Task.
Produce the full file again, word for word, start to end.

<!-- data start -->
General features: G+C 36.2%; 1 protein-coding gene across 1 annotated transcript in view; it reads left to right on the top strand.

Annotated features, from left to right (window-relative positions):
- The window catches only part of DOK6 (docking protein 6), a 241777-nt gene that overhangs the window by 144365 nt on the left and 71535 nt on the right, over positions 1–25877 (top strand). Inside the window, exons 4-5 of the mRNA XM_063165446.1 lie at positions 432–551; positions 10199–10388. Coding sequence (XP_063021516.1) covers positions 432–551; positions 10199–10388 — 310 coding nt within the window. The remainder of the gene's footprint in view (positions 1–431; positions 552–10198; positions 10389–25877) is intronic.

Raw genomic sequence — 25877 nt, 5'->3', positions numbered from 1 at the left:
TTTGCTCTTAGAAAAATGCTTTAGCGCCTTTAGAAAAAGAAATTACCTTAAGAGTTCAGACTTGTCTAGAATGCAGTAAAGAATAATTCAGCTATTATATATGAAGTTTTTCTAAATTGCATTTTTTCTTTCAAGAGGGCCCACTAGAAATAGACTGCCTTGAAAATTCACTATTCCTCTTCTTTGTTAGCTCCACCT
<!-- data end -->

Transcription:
General features: G+C 36.2%; 1 protein-coding gene across 1 annotated transcript in view; it reads left to right on the top strand.

Annotated features, from left to right (window-relative positions):
- The window catches only part of DOK6 (docking protein 6), a 241777-nt gene that overhangs the window by 144365 nt on the left and 71535 nt on the right, over positions 1–25877 (top strand). Inside the window, exons 4-5 of the mRNA XM_063165446.1 lie at positions 432–551; positions 10199–10388. Coding sequence (XP_063021516.1) covers positions 432–551; positions 10199–10388 — 310 coding nt within the window. The remainder of the gene's footprint in view (positions 1–431; positions 552–10198; positions 10389–25877) is intronic.

Raw genomic sequence — 25877 nt, 5'->3', positions numbered from 1 at the left:
TTTGCTCTTAGAAAAATGCTTTAGCGCCTTTAGAAAAAGAAATTACCTTAAGAGTTCAGACTTGTCTAGAATGCAGTAAAGAATAATTCAGCTATTATATATGAAGTTTTTCTAAATTGCATTTTTTCTTTCAAGAGGGCCCACTAGAAATAGACTGCCTTGAAAATTCACTATTCCTCTTCTTTGTTAGCTCCACCT